Bers: My doctoral thesis, in 2001 at the MIT Media Lab, already focused on how new technologies could help children explore and express their personal and moral values. I created Zora, a three-dimensional virtual city for children to design characters and then tell stories to those characters. These stories and interactions were guided by personal and moral values. Over time, I realized that it is not only through a specially designed technological environment, such as Zora, that we can explore values ​​in an intentional and purposeful way, but that we can also have this type of exploration more generally, through the activity of creation with and through technologies.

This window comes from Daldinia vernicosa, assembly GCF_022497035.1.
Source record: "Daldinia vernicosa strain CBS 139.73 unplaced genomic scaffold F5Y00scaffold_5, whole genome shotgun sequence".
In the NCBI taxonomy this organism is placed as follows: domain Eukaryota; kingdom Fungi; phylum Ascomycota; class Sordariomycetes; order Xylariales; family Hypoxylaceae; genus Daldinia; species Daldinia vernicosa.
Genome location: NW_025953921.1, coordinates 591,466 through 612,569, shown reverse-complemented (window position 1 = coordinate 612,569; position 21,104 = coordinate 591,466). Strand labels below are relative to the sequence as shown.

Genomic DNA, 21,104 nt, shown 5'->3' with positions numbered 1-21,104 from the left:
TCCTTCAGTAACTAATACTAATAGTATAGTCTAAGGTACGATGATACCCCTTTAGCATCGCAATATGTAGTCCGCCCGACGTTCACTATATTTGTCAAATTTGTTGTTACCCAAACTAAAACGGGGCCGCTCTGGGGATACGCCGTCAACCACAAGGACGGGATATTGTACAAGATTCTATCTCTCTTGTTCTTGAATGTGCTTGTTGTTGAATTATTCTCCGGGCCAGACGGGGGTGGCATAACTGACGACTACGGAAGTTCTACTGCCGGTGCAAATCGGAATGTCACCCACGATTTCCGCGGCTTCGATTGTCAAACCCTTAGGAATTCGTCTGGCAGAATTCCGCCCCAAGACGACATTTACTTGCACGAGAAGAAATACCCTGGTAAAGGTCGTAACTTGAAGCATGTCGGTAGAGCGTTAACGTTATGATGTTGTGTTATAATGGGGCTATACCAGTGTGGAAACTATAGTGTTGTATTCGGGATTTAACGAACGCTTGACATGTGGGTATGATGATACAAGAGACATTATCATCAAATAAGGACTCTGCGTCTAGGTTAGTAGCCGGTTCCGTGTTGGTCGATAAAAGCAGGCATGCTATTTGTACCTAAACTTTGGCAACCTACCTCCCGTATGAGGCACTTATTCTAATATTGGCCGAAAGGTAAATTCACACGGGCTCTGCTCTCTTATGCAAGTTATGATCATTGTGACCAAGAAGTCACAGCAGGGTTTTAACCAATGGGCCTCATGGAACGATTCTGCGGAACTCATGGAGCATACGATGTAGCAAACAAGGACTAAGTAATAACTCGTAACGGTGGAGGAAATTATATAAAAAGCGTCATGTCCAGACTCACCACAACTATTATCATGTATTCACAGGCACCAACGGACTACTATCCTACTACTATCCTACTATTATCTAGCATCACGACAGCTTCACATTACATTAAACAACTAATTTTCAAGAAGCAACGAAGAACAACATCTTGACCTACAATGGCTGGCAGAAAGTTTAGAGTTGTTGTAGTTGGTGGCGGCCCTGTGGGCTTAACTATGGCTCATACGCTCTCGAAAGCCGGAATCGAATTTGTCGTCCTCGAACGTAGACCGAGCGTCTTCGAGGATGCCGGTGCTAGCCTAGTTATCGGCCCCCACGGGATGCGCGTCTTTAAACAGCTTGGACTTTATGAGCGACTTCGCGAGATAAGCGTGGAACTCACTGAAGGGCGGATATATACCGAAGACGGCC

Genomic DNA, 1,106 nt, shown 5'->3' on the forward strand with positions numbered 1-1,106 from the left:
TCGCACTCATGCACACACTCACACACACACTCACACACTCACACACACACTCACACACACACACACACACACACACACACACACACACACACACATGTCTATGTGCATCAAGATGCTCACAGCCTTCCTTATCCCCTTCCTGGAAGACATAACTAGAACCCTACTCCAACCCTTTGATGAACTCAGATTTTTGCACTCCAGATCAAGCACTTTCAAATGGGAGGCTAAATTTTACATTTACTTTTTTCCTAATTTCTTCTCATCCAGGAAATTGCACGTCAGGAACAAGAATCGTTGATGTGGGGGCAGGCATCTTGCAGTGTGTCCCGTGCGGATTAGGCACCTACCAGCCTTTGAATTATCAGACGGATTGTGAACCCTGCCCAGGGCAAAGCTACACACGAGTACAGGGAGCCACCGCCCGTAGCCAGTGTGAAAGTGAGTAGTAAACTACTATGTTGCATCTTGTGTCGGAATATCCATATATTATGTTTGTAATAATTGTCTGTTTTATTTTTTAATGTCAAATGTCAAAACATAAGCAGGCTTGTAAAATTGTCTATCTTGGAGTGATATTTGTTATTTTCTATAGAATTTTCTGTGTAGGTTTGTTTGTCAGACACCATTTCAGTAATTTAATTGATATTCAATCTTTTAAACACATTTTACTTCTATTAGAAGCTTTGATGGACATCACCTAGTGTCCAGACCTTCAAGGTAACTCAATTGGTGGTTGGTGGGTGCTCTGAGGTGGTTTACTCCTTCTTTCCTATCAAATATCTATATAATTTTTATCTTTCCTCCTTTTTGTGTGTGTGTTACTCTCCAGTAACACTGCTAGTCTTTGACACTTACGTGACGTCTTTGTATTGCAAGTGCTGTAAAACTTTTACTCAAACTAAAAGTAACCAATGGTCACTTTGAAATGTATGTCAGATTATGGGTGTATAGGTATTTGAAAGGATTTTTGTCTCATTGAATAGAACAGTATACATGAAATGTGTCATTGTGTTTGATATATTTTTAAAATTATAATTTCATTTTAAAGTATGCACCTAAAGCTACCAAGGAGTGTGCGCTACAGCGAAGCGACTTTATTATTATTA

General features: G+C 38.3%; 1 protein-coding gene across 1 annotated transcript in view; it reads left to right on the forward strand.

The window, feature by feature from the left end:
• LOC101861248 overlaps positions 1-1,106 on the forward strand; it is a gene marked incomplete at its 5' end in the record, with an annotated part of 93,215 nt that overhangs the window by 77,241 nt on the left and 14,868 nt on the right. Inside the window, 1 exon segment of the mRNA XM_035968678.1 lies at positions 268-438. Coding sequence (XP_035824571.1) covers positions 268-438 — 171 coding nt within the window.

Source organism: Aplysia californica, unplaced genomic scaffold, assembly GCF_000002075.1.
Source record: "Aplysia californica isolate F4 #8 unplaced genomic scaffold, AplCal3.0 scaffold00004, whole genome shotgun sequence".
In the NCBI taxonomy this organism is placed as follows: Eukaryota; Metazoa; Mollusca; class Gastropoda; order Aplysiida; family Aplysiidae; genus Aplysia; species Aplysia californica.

Hesse: In the book, you make a direct connection between programming and moral growth. Can you tell us a bit more about this link?

Bers: It all comes down to intentionality. What is the intention of a teacher who brings robotics to her kindergarten students? Is it just to teach technical skills so kids grow up to be engineers? Or is it also to engage them in developing social skills, positive attitudes and supporting their emotional growth? The coding “playground,” as I call this learning environment, offers wonderful opportunities for both. For example, children learn to invent new games and follow rules, resolve social conflicts, and keep trying when things don’t work. At the same time, it also engages children in computational thinking, problem solving, engineering, and programming.

Hesse: You’ve written before about the difference between thinking of creative “playgrounds” and limited “parks” when it comes to learning. In this book, you suggest that coding can be a dynamic playground. What do you mean?